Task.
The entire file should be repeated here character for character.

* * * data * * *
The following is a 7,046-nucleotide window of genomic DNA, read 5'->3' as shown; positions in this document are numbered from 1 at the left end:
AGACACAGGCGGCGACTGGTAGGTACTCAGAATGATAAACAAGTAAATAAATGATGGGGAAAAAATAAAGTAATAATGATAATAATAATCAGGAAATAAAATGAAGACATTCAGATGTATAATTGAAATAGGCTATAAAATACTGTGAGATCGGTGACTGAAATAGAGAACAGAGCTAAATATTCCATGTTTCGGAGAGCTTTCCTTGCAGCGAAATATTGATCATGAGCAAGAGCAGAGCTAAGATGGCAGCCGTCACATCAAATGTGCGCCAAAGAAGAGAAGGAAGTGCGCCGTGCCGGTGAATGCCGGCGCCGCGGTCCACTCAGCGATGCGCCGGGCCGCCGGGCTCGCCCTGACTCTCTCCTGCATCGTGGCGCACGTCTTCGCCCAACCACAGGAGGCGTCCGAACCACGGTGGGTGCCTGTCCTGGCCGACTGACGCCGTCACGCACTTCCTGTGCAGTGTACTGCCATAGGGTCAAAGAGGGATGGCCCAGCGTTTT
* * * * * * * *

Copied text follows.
The following is a 7,046-nucleotide window of genomic DNA, read 5'->3' as shown; positions in this document are numbered from 1 at the left end:
AGACACAGGCGGCGACTGGTAGGTACTCAGAATGATAAACAAGTAAATAAATGATGGGGAAAAAATAAAGTAATAATGATAATAATAATCAGGAAATAAAATGAAGACATTCAGATGTATAATTGAAATAGGCTATAAAATACTGTGAGATCGGTGACTGAAATAGAGAACAGAGCTAAATATTCCATGTTTCGGAGAGCTTTCCTTGCAGCGAAATATTGATCATGAGCAAGAGCAGAGCTAAGATGGCAGCCGTCACATCAAATGTGCGCCAAAGAAGAGAAGGAAGTGCGCCGTGCCGGTGAATGCCGGCGCCGCGGTCCACTCAGCGATGCGCCGGGCCGCCGGGCTCGCCCTGACTCTCTCCTGCATCGTGGCGCACGTCTTCGCCCAACCACAGGAGGCGTCCGAACCACGGTGGGTGCCTGTCCTGGCCGACTGACGCCGTCACGCACTTCCTGTGCAGTGTACTGCCATAGGGTCAAAGAGGGATGGCCCAGCGTTTT